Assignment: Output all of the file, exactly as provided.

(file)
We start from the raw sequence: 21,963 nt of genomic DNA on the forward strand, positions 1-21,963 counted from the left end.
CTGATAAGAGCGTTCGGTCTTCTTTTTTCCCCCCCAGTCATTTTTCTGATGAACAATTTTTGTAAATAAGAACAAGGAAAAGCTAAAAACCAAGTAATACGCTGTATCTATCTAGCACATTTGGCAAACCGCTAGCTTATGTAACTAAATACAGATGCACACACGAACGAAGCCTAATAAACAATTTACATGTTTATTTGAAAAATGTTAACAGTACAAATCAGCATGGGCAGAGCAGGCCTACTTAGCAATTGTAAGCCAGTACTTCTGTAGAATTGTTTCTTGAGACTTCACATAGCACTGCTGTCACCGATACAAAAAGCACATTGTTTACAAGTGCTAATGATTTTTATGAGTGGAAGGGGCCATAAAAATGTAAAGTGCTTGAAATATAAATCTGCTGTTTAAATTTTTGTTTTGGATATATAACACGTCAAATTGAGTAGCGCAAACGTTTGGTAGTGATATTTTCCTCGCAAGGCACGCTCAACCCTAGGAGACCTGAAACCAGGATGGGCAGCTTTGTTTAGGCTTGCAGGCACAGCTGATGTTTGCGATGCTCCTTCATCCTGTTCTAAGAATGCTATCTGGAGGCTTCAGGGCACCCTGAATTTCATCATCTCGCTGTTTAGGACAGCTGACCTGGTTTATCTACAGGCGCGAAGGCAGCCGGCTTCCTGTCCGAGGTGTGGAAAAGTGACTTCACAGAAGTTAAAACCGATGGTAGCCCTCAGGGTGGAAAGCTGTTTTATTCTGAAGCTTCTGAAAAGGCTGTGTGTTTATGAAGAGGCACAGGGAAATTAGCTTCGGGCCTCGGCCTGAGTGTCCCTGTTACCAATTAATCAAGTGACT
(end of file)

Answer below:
We start from the raw sequence: 21,963 nt of genomic DNA on the forward strand, positions 1-21,963 counted from the left end.
CTGATAAGAGCGTTCGGTCTTCTTTTTTCCCCCCCAGTCATTTTTCTGATGAACAATTTTTGTAAATAAGAACAAGGAAAAGCTAAAAACCAAGTAATACGCTGTATCTATCTAGCACATTTGGCAAACCGCTAGCTTATGTAACTAAATACAGATGCACACACGAACGAAGCCTAATAAACAATTTACATGTTTATTTGAAAAATGTTAACAGTACAAATCAGCATGGGCAGAGCAGGCCTACTTAGCAATTGTAAGCCAGTACTTCTGTAGAATTGTTTCTTGAGACTTCACATAGCACTGCTGTCACCGATACAAAAAGCACATTGTTTACAAGTGCTAATGATTTTTATGAGTGGAAGGGGCCATAAAAATGTAAAGTGCTTGAAATATAAATCTGCTGTTTAAATTTTTGTTTTGGATATATAACACGTCAAATTGAGTAGCGCAAACGTTTGGTAGTGATATTTTCCTCGCAAGGCACGCTCAACCCTAGGAGACCTGAAACCAGGATGGGCAGCTTTGTTTAGGCTTGCAGGCACAGCTGATGTTTGCGATGCTCCTTCATCCTGTTCTAAGAATGCTATCTGGAGGCTTCAGGGCACCCTGAATTTCATCATCTCGCTGTTTAGGACAGCTGACCTGGTTTATCTACAGGCGCGAAGGCAGCCGGCTTCCTGTCCGAGGTGTGGAAAAGTGACTTCACAGAAGTTAAAACCGATGGTAGCCCTCAGGGTGGAAAGCTGTTTTATTCTGAAGCTTCTGAAAAGGCTGTGTGTTTATGAAGAGGCACAGGGAAATTAGCTTCGGGCCTCGGCCTGAGTGTCCCTGTTACCAATTAATCAAGTGACT